Families of murder victims want same speedy investigations as in police shooting cases
More than two dozen people gathered at Miami-Dade’s Northside police station Thursday afternoon carrying signs with pictures of lost loved ones and waiting on television cameras or anyone who would listen to their cries for help.
Valencia Gunder’s 8-year-old niece, Jada Page, was killed seven months ago as she played in her front yard. She was on the way to the movies. The shooter has not been caught. Sirena Harrell's son, Isaiah Solomon, was 15 when a bullet took his life as he attended the wake of a friend last August. His killer is still free. And earlier this month Christopher Strother, 30, a social worker with a flair for rap, was lost to gunfire. Strother’s mom said a friend of her son’s shot him — a young man who’s still walking the streets long after her son was laid to rest.
The group’s issue was the recent arrest of Damian “Damo” Thompson, a 19-year-old charged with shooting two Miami-Dade police detectives last Monday night. Though everyone was pleased by Thompson’s arrest on Wednesday, family members of murdered children wondered how the arrest was made within 48 hours, while some of their cases have languished for years. Were the same resources used to capture Thompson that are used in lower-profile homicides?
Thompson is blamed for shooting Miami-Dade police detectives Terence White and Charles Woods, both in plainclothes as they drove an unmarked van into the Annie Coleman housing project in Brownsville in search of a murder suspect, police said. Both officers were hospitalized and are recovering at home. Police found Thompson hiding in an airport hotel within 12 hours of the shooting after receiving numerous tips and after one of the officers identified him.
“Are these kids not worthy?” asked Tangela Sears, who lost a son to gunfire two years ago. “Half of the mothers out here know who killed their kids. As mothers, we investigate as well.”
Harrell, who lost her son Isaiah at his friend’s wake, said, “Today makes 213 days. I just got a letter from the state attorney's office. They said they have no leads.”
To be fair, Miami-Dade police do make some arrests quickly and pour resources into investigations. In the past two years, arrests were made within a few weeks after the shooting deaths of 6-year-old and 7-year-old boys created an outcry. Also, though Thursday’s protest was outside a county police station, some of the homicides, like that of Strother, were in different jurisdictions. In some cases, police say, though suspects are in sight, arrests are delayed by investigators from the prosecutors’ office who don’t feel there is enough evidence for conviction.
Though county police brass said they empathized with the suffering families, the group’s presence outside the Northside District station still struck a nerve. Police said they’ve spent years working alongside Sears, creating victim advocates and increasing rewards with money from the Law Enforcement Trust Fund. Assistant Police Director Freddy Ramirez said the same four- or five-man squads with a sergeant that were used to capture Thompson are used on all homicide investigations.
“Every death, we take seriously,” he said. “When Amiere Castro and King Carter were killed this department mobilized. When Jada was killed we mobilized as well. We have leads and continue to follow those leads.”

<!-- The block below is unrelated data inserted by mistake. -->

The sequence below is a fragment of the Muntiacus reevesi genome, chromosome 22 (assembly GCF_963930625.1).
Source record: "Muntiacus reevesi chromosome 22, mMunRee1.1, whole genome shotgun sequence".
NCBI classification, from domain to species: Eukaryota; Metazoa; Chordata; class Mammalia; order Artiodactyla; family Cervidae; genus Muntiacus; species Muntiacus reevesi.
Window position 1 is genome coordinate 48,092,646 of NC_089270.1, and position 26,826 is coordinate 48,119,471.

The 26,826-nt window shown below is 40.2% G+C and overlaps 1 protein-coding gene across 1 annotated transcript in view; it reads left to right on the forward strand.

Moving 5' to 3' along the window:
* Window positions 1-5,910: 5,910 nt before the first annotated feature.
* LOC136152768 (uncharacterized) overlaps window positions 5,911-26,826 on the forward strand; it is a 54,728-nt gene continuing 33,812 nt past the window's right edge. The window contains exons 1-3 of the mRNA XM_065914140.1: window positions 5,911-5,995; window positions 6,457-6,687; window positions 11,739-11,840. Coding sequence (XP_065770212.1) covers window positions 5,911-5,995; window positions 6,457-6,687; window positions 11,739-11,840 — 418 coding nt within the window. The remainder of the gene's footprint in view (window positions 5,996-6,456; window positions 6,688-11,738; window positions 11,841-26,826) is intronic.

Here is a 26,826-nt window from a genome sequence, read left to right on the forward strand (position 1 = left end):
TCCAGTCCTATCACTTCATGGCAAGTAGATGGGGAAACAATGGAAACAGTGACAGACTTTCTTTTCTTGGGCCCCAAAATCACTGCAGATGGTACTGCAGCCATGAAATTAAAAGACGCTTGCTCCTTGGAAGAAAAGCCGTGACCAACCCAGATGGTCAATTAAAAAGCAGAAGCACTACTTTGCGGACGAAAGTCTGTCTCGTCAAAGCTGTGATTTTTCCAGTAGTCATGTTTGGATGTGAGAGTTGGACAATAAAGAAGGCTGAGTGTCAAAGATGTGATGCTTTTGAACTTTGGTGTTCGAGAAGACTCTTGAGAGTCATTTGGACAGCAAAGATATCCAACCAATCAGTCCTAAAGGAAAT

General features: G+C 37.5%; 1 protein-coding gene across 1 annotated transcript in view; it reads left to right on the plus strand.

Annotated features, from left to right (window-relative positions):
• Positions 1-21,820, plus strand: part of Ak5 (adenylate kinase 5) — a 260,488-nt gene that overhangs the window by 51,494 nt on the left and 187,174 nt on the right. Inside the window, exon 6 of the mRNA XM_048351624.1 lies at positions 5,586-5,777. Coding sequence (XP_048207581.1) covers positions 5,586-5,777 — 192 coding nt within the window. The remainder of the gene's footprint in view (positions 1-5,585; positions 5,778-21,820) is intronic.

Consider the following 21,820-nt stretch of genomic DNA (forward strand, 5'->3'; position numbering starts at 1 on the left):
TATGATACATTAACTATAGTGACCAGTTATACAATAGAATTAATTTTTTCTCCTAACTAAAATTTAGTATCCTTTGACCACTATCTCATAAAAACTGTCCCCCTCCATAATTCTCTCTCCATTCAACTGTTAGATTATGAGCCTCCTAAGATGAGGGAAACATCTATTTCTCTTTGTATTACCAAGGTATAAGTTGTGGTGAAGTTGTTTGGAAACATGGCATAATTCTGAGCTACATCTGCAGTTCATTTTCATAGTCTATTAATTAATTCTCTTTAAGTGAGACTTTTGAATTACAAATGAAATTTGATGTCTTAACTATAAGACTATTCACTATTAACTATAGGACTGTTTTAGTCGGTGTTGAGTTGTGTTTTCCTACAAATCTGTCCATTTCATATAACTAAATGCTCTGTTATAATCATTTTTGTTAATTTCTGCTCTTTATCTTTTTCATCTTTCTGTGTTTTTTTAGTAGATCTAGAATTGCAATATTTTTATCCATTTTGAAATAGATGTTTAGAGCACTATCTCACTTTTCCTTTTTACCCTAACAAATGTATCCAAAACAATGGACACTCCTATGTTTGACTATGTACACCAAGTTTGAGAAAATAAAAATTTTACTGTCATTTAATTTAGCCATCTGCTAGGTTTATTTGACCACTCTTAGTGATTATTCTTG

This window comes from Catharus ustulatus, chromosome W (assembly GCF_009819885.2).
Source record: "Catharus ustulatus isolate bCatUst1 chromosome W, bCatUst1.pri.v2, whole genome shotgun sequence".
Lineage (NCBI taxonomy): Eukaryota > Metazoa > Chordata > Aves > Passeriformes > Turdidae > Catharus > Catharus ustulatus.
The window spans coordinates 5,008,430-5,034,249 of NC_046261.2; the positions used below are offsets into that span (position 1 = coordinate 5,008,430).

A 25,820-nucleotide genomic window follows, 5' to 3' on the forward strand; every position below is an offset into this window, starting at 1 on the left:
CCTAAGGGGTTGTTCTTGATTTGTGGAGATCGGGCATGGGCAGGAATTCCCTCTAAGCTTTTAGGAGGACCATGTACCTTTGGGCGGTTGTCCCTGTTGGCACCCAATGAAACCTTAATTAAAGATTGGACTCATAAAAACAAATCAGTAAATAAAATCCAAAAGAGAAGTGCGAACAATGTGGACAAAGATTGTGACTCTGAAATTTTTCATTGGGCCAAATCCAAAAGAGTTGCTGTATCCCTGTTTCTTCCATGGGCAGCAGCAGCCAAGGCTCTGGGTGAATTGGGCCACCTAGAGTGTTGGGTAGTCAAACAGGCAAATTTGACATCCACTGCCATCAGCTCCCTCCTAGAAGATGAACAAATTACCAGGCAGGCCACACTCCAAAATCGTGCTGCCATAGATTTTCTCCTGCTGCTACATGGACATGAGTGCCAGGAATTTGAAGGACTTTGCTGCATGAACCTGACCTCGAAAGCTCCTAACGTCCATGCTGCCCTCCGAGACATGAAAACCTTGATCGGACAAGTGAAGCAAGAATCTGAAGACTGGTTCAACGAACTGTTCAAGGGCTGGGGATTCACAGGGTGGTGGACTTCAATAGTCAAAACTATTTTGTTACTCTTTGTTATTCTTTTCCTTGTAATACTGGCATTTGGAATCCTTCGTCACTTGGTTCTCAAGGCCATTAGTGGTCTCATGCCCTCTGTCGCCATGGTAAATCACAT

The killing of those three children sparked public rallies and jolted Miami-Dade police into action. In two of the cases arrests were made quickly. Amiere was 7 when he was killed in South Dade in December 2015 by a stray bullet during a drive-by shooting. That same month three people were charged with the crime.
King Carter was 6 in February 2016 when he was caught in the crossfire of a gunfight in the parking lot of his Northwest Miami-Dade apartment, the result of a Facebook feud. Arrests were made the same month.
Jada’s killer remains free.
Ramirez said police flooded the streets around the Annie Coleman apartments Monday night and went door-to-door because there was an active shooter and it became a public-safety issue. Thompson was eventually arrested after a series of tips to Miami-Dade Crime Stoppers and after one of the cops he shot identified him.
“They’re all tragedies,” Ramirez said. “But it was the ultimate insult to society, a cop shot.”
Politically savvy Sears doesn’t miss many opportunities to keep the names of those lost to gunfire in the news. Thursday was another chance. She marches regularly with a group of families who have lost loved ones to gunfire. And she’s been fighting for almost two years now in favor of a bill in Tallahassee that would shield the identities of murder witnesses for two years. Critics are worried about government oversight and eroding public records laws.
On Thursday, the bill sailed through the state House and it has a good chance of passing in the Senate and landing on the governor’s desk.
“We need these killers off the street,” said Gunder, Jada’s aunt. “People are talking and giving information to police and we’re still not getting any justice. Our children’s lives matter.”
Miami-Dade Commissioner Audrey Edmonson said the same resources are used to solve homicides that are used for police shootings. Still, she wondered why so many homicides have not been solved.
“They’re quite aware of a lot of these killers,” the commissioner said. “Why they haven’t made arrests — I don’t know.”
Charles E. Nanney, a major in the warrants bureau, has worked virtually every rank in the Northside District over the past three decades. He said he couldn't be more proud of the officers who work there.
“You could not have a more dedicated staff,” Nanney said. They “daily risk their lives there without fanfare or complaint.”